Perhaps the most interesting way poets respond to the tension between their desire for political influence and the seeming inability of their poetry (that "dominated form of power" of which they are the owners) to have a political effect is to dramatize the contradiction. Consider "Unpleasant Letter," a poem from John Matthias's sojourn in England in the seventies. It begins with found text lineated as poetry—the text in question being a court summons Matthias received for a bicycling offence. Apparently he'd been riding a bike that
Carry (a) one bright lamp which showed
White light to the front
And (b) one bright lamp which showed
Red light to the rear
Visible from a reasonable distance
Contrary to Section 74
Of the Road Traffic Act, 1972.
And what did this offence, depicted in the language of law and bureaucracy—in, that is, the language of power—warrant? A summons to court. "You," declares the unpleasant letter to its unfortunate recipient,
Are summoned to appear on 23.5.77
At the hour of 10 AM
Before the Magistrates' Court sitting
At the Court House, Guildhall.
The second of the poem's two parts gives Matthias's response, in which the language of power is answered not in its own terms, but with a language signaling (through incantation and exaggerated bardic grandiosity) its status as poetry. "O ancient magistrates and ancient guilds/Of Cambridge," it reads,
O reason & reasonable distance
O information that's laid
O hours of deepest darkness O lights
Both white & red which flash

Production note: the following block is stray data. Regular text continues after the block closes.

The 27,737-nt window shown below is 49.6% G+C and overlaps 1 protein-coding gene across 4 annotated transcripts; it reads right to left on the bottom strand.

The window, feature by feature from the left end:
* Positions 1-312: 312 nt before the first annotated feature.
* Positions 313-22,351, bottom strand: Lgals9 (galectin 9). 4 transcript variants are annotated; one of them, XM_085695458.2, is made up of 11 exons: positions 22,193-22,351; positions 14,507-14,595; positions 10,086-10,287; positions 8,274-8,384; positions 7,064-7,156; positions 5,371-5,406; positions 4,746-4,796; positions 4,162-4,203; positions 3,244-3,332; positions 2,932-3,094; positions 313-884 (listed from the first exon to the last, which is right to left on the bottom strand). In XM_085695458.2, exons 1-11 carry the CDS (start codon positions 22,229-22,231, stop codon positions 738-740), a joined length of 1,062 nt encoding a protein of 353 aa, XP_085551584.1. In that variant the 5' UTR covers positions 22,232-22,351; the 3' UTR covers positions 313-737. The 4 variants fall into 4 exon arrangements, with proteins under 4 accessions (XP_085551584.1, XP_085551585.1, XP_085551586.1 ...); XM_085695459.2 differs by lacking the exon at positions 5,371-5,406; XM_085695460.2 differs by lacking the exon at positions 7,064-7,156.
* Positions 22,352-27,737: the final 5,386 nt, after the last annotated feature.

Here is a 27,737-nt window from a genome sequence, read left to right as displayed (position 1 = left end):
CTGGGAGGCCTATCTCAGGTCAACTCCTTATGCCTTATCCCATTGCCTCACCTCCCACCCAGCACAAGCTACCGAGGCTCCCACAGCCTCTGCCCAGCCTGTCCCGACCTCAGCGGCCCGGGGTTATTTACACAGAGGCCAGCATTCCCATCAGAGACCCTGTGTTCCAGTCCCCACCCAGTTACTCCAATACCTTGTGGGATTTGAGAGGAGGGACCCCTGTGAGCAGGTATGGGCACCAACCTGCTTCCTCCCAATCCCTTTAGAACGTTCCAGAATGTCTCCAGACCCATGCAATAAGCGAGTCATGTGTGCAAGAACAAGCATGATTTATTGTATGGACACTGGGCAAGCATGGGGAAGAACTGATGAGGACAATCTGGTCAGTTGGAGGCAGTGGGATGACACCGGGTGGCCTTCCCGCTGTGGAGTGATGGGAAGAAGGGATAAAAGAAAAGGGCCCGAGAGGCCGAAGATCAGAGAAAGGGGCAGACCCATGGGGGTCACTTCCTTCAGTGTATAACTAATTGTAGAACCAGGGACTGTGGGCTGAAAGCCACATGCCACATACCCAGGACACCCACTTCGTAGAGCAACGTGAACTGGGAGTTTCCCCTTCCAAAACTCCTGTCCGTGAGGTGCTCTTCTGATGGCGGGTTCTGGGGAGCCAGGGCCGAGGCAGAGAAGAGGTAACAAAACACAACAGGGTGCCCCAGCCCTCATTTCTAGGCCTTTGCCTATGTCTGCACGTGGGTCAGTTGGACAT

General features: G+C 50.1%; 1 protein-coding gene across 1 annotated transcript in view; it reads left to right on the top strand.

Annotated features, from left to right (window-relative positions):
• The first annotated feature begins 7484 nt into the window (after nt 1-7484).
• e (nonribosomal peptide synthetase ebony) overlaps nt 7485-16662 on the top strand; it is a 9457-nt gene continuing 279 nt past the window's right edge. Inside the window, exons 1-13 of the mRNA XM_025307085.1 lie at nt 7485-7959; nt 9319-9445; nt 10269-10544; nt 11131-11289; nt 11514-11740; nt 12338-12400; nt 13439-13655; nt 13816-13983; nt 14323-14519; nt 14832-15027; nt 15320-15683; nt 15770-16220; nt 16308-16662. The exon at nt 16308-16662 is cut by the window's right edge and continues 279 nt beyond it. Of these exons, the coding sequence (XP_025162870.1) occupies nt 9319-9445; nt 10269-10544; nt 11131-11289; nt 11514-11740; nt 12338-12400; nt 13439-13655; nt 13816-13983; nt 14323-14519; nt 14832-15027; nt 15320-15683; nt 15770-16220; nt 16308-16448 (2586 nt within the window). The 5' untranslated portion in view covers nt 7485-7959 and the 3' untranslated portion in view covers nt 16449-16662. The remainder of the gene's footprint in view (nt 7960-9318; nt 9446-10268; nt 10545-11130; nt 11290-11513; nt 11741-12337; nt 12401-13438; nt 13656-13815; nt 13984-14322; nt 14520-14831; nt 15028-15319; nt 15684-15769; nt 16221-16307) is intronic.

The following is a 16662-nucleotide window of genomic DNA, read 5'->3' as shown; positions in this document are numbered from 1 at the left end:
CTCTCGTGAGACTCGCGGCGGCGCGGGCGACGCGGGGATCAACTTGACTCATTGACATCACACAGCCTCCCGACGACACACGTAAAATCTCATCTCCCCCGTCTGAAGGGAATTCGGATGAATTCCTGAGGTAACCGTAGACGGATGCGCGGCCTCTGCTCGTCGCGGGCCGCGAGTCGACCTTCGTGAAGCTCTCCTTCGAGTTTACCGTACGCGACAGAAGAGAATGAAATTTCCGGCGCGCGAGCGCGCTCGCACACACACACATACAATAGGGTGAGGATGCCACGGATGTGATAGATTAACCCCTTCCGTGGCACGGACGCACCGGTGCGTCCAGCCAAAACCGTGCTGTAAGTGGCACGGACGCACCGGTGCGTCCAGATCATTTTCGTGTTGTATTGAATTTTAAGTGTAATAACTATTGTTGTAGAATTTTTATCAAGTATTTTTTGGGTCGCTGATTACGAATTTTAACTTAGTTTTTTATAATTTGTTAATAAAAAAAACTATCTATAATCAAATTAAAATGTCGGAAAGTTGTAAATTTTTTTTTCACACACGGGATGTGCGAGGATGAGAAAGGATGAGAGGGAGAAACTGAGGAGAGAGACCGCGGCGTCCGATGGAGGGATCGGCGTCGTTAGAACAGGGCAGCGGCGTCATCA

Toward the future and signal
The past and the passing: O vision O visions
I was illuminated all over all tingling
Flourescent & flashing in
Every direction at once: I had read
For a day in your citadels O Marlowe O Newton
O John Maynard Keynes
Here Matthias asserts poetic authority over legal authority, and invokes cultural capital ("O Marlowe O Newton") against political power. At the end of this incantation, he reverses the power-relation implied by the court summons, and (tongue, admittedly, in cheek) demands the presence of the court officials at his own secret rituals and rites:
With my bicycle chain and both of my pedals
With my deer's antler and medals
Where I wait with my middle-American vowels
Where I summon you all
To the stone-age shaft where I hide & abide
With the ghosts
Of hairy Fenmen: Constable, magistrate, prefect,
Bursar, provost, torturer, cook...
I summon you all: all of you: to appear!
The action, here, is all in the punning on "summons" as both a matter of being served with a legal notice, and a matter of demonic conjuring. Matthias proposes the archaic, shamanistic form of symbolic power wielded by the poet as a negation of the court's legal power. In a sense, the poet wins, at least in the realm of symbol and language: he summons the constables and magistrates into his poem, and this is where we find them. Then again, the poet loses in the realm of law, where his form of power truly is the dominated one: Matthias assures me he dutifully went to Guildhall and paid his fine.